What would you do if you couldn’t trust your doctor? The medical profession wasn’t always trusted as it is today, and with good reason.
1. Cigar Smoke Enema
Have you ever had a scalding hot fart that went in, instead of out? We haven’t either, but it used to be a real treatment. We’re not just blowing smoke out our asses, either.
Tobacco was imported from the New World as a medical ingredient—a far cry from the hazardous health messages of today’s smoking industry. You would have normally heard of one for treating abdominal pain, bringing near-drowned victims back from the brink, and easing the pains associated with hernias.
We’re not sure if that’s better or worse than a regular enema, but no one on staff is old enough to make that call.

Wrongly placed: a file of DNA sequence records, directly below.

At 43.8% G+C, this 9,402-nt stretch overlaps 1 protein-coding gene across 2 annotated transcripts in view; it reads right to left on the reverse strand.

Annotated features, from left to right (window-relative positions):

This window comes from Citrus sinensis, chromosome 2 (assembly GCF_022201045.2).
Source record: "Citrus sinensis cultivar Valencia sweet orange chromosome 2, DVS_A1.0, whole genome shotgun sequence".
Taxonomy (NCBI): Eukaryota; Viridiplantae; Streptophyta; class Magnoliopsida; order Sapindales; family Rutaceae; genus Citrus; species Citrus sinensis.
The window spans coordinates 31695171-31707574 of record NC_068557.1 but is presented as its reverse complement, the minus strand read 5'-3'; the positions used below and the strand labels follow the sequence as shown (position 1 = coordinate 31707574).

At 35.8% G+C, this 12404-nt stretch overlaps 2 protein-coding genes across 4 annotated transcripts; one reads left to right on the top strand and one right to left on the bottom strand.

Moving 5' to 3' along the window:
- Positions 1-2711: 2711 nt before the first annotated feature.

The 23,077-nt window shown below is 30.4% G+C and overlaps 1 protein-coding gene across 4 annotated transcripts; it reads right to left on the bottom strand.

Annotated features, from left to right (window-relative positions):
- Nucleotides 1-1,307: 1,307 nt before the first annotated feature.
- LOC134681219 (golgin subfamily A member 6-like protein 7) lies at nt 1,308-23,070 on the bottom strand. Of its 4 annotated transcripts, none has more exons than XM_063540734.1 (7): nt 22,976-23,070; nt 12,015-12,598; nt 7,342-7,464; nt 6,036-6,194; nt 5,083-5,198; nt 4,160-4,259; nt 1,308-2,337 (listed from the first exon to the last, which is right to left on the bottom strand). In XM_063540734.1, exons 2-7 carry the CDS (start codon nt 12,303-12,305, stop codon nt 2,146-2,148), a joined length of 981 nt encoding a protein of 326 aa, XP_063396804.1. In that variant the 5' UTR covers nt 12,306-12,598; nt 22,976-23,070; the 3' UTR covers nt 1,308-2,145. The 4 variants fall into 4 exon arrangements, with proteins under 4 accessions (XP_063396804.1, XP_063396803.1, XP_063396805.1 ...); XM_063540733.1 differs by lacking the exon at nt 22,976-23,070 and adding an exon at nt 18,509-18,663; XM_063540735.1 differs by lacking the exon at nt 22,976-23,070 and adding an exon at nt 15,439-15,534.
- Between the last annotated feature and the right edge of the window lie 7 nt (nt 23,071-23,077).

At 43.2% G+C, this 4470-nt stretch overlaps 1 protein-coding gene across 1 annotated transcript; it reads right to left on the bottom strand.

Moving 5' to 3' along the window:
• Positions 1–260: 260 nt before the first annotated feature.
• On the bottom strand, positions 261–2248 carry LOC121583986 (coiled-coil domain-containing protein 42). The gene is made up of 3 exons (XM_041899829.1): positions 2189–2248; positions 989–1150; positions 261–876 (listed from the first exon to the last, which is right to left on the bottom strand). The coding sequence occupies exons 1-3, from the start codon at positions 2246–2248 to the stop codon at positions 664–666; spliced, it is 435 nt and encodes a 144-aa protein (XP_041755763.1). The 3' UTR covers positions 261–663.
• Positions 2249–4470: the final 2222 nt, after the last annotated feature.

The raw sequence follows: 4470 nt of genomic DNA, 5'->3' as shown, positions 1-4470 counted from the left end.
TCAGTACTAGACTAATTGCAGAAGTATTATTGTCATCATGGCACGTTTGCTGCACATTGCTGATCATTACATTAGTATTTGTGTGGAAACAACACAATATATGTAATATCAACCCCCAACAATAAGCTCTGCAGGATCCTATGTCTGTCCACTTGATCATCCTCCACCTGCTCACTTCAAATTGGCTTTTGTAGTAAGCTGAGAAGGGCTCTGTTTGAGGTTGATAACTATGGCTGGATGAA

Source: British Columbia Medical Journal
2. Sitting in a Dead Whale to Cure Rheumatoid Arthritis
Feeling sore joints as you age? Who knew that sitting in a whale carcass could help with that. Well, it can’t, as it turns out. But the photos are hilarious.
The practice reportedly came from an incident in which a drunk Australian man fell into a whale carcass, somehow—we’re not sure how he found it, to be honest—and claimed to have no more joint pains after emerging.
Banking on the chance that the combination of sleep and alcohol as a coincidental factor for the numbing of the pain, a local paper published the story as a new cure for rheumatism in 1896.
Yes, 1896. That’s less than 20 years before the First World War broke out.
Source: BBC News
Back when Ancient Greece was still a thing, humoral medicine was the prevailing theory in the medical field. To be fair, entering the medical field was never considered a crowning achievement until the 20th century, either.